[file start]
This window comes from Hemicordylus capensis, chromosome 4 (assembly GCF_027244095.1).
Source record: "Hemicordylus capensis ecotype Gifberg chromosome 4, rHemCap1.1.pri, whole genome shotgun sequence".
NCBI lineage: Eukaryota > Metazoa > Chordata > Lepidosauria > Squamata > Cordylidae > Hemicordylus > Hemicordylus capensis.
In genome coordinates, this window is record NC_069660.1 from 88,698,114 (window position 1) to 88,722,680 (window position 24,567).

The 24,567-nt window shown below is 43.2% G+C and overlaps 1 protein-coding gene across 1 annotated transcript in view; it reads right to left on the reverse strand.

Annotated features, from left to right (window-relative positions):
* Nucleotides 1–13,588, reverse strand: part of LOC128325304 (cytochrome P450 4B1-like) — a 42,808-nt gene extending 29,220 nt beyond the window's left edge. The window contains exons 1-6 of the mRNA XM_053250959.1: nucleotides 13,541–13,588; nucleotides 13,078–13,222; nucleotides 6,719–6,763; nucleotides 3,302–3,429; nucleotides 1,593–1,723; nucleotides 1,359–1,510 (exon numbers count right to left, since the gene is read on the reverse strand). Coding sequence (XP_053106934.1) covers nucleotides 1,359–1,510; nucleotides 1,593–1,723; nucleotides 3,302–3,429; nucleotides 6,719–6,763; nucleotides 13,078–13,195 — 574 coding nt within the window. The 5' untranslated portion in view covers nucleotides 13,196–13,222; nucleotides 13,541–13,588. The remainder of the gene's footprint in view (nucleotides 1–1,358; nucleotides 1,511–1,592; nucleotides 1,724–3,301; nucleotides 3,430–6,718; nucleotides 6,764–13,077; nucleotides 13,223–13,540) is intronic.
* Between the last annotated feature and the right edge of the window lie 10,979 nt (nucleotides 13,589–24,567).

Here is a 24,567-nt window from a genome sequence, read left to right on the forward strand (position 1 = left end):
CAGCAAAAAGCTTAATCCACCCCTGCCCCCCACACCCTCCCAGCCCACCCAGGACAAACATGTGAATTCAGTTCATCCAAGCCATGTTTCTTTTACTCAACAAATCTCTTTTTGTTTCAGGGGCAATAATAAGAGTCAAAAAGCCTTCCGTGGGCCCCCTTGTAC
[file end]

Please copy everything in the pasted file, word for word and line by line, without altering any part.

This window comes from Hemicordylus capensis, chromosome 4 (assembly GCF_027244095.1).
Source record: "Hemicordylus capensis ecotype Gifberg chromosome 4, rHemCap1.1.pri, whole genome shotgun sequence".
NCBI lineage: Eukaryota > Metazoa > Chordata > Lepidosauria > Squamata > Cordylidae > Hemicordylus > Hemicordylus capensis.
In genome coordinates, this window is record NC_069660.1 from 88,698,114 (window position 1) to 88,722,680 (window position 24,567).

The 24,567-nt window shown below is 43.2% G+C and overlaps 1 protein-coding gene across 1 annotated transcript in view; it reads right to left on the reverse strand.

Annotated features, from left to right (window-relative positions):
* Nucleotides 1–13,588, reverse strand: part of LOC128325304 (cytochrome P450 4B1-like) — a 42,808-nt gene extending 29,220 nt beyond the window's left edge. The window contains exons 1-6 of the mRNA XM_053250959.1: nucleotides 13,541–13,588; nucleotides 13,078–13,222; nucleotides 6,719–6,763; nucleotides 3,302–3,429; nucleotides 1,593–1,723; nucleotides 1,359–1,510 (exon numbers count right to left, since the gene is read on the reverse strand). Coding sequence (XP_053106934.1) covers nucleotides 1,359–1,510; nucleotides 1,593–1,723; nucleotides 3,302–3,429; nucleotides 6,719–6,763; nucleotides 13,078–13,195 — 574 coding nt within the window. The 5' untranslated portion in view covers nucleotides 13,196–13,222; nucleotides 13,541–13,588. The remainder of the gene's footprint in view (nucleotides 1–1,358; nucleotides 1,511–1,592; nucleotides 1,724–3,301; nucleotides 3,430–6,718; nucleotides 6,764–13,077; nucleotides 13,223–13,540) is intronic.
* Between the last annotated feature and the right edge of the window lie 10,979 nt (nucleotides 13,589–24,567).

Here is a 24,567-nt window from a genome sequence, read left to right on the forward strand (position 1 = left end):
CAGCAAAAAGCTTAATCCACCCCTGCCCCCCACACCCTCCCAGCCCACCCAGGACAAACATGTGAATTCAGTTCATCCAAGCCATGTTTCTTTTACTCAACAAATCTCTTTTTGTTTCAGGGGCAATAATAAGAGTCAAAAAGCCTTCCGTGGGCCCCCTTGTAC